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Abdominal Diastasis

What is Diastasis Recti?
Your rectus abdominis (the “six-pack muscles”) is a pair of long, flat muscles that run vertically down each side of your abdomen. The two sides are connected by a band of connective tissue called the linea alba.
While you are pregnant, the linea alba thins out and widens in response to your changing hormone levels to accommodate the enlarging uterus. This, along with the increased laxity of the rectus abdominis muscle, causes the two sides to separate vertically down the midline.

After delivery when your hormone levels return to pre-pregnancy levels, the thinning of the linea alba generally improves and the muscles come back together. This usually happens by the time your baby is 8 weeks old. However, sometimes the tissues become so stretched during pregnancy that they lose some of their elasticity and ability to retract back into position. Studies show that about 40 percent of women have a diastasis at six months postpartum.
This gap in between your right and left rectus abdominis muscles can result in a rounded, protruding belly “pooch
After pregnancy, a diastasis recti results in a rounded, protruding belly ‘pooch’ when standing. Women often report still looking pregnant months after delivery. When you are straining- trying to sit up for example, it looks more like a ridge down your midline. The ridge may disappear or cave in when you lie down or relax your abdominal muscles.
A diastasis recti can lead to other problems including lower back pain, urinary incontinence, constipation, and pelvic or hip pain if not treated due to the lose of ‘core’ support.
You are more likely to develop a diastasis recti if:
• You have carried twins
• Had multiple pregnancies
• Had diastasis recti after a previous pregnancy
• Have a previous history of abdominal hernias
• Suffer with chronic constipation
• Have hypermobility syndrome
How can I tell if I have diastasis rectus?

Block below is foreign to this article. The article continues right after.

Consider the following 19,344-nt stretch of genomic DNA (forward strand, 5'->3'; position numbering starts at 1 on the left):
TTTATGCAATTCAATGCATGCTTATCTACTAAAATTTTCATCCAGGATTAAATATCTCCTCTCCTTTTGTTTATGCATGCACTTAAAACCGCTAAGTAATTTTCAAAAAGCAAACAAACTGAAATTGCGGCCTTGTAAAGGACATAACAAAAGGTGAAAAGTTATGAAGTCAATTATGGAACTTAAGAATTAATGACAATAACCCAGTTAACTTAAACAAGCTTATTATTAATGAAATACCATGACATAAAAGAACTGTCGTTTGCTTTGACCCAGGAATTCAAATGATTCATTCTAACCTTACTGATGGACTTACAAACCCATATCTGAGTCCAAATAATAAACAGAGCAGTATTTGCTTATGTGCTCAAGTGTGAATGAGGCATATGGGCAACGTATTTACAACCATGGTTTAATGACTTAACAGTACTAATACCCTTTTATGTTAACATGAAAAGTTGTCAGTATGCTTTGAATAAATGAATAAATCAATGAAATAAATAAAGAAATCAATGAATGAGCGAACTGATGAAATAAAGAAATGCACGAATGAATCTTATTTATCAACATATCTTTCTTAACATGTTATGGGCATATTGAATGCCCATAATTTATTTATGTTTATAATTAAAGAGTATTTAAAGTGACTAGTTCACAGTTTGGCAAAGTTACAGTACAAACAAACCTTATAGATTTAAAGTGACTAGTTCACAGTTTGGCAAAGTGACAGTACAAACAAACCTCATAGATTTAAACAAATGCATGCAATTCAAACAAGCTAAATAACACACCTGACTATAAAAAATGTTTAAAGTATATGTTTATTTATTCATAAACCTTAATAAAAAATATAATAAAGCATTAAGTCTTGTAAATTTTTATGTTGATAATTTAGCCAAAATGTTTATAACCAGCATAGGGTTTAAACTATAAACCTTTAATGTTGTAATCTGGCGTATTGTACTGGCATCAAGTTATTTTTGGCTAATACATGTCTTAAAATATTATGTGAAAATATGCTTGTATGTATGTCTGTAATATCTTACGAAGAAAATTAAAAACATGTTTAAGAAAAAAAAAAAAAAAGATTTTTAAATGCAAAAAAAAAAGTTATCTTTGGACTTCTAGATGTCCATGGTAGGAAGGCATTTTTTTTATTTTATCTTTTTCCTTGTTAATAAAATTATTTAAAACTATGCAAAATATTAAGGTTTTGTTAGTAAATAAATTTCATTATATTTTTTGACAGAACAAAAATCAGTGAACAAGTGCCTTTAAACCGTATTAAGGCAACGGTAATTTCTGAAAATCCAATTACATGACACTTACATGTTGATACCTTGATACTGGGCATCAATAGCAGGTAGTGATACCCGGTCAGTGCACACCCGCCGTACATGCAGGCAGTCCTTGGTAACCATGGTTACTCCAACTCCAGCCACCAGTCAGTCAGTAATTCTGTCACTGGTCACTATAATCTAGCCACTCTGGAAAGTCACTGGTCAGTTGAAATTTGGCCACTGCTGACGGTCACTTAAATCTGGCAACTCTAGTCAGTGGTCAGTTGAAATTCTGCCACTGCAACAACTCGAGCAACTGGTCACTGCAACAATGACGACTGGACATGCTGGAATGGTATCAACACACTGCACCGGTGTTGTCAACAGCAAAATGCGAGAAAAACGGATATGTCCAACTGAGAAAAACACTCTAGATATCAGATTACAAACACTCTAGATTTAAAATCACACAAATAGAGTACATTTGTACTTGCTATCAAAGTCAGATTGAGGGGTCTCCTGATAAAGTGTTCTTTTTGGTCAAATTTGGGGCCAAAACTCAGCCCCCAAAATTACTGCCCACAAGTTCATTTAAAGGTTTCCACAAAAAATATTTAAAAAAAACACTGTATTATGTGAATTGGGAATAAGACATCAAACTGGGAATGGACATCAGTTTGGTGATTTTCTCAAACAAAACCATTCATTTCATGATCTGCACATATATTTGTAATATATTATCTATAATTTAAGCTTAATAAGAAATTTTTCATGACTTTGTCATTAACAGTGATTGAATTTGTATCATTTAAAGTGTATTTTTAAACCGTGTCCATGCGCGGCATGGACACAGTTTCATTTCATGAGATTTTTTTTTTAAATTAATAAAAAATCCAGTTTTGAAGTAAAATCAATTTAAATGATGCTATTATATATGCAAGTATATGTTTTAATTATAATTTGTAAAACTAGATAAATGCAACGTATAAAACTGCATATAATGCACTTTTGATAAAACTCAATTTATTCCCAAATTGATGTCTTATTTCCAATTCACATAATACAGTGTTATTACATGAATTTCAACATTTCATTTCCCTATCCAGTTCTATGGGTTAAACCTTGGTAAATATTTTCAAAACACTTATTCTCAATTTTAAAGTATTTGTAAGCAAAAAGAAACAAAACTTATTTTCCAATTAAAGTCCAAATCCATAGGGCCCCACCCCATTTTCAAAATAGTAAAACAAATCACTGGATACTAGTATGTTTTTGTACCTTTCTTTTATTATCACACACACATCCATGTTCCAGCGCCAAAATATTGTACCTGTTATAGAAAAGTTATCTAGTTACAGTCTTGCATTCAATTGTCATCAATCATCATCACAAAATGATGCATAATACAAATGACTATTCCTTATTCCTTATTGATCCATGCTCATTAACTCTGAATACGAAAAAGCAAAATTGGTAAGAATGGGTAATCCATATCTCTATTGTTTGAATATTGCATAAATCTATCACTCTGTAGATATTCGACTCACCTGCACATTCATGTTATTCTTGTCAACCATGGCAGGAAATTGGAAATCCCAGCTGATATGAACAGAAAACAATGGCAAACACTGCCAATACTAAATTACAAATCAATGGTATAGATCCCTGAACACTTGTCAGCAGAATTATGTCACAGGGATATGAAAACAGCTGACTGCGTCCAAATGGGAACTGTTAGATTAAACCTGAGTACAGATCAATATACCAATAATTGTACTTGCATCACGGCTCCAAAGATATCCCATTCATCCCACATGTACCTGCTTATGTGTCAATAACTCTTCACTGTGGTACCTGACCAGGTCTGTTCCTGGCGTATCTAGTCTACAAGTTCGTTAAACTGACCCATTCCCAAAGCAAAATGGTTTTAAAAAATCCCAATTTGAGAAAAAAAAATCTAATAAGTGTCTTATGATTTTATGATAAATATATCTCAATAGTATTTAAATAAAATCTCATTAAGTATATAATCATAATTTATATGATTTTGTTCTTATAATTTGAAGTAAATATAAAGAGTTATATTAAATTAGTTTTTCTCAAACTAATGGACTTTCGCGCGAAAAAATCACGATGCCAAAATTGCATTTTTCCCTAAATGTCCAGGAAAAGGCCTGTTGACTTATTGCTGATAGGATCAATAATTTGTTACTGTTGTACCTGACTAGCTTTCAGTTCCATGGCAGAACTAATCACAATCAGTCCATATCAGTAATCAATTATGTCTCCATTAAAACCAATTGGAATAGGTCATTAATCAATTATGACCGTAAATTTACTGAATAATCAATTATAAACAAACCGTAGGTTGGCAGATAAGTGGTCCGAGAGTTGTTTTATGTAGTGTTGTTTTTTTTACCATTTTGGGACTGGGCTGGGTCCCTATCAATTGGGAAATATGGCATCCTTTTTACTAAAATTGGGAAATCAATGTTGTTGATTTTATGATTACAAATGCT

Lie on your back with your knees bent and feet on the floor. Have your top rolled up so you can see your tummy. Tuck your chin in towards your chest and gently lift your head of the floor. If you have Diastasis Rectus, you will see doming or a ridge down the middle of your tummy. If you place your fingers by your belly button and apply a gentle pressure as you lift your head off the floor you will be able to measure the gap between the edges of the muscles. You can also check if there is a gap a few inches above and below the belly button on the midline. If this gap appears to be greater than two fingers wide or is deep with a soft base you should seek advice from a women’s health physiotherapist.
How do you treat a Diastasis Recti?
A women’s health physiotherapist can help you to improve the tension of the linea alba between the muscles to restore the ‘core’ strength and prevent the doming or ridging during activity. They will asses your posture, the length, width and depth of the separation and check for weakness or tightness in any other supporting muscles.
Treatment will involve posture correction– advice, exercises/stretches, joint mobilisations or massage, correction of any dysfunction of supporting muscles such as strengthening the pelvic floor muscles and gluteals and a clinical Pilates programme to restore the tension of the linea alba and strengthen the deeper tummy muscle, the Transversus Abdominis.
Is it ever too late to correct a diastasis?
No. With a thorough assessment and appropriate management, you can improve a diastasis recti even many years after you delivered your last baby. How long it takes to improve depends on the severity of your as well as your commitment to performing the exercises and correcting your posture.

Some useful tips!
• Avoid heavy lifting, pushing or pulling. If you do have to lift, push or pull try to activate your deep tummy muscles and pelvic floor first to support you.
• Avoid straining on the toilet. Sit with your feet on a step and lean forward to have your elbows resting on your knees.
• Avoid challenging abdominal exercises that would put strain on the midline of the abdominals such as full sit ups or double leg raises from lying.
• When getting out of bed, roll on to your side first before pushing up with your hand, avoiding the sit up motion.
• Avoid carrying your baby on one hip.
•If possible, try to get someone with lifting the buggy and car seat in and out of the car.

Remember if you are doing an exercise or movement and you see the midline doming or ridging you should stop the activity as you are currently unable to generate enough abdominal tension to perform it safely.



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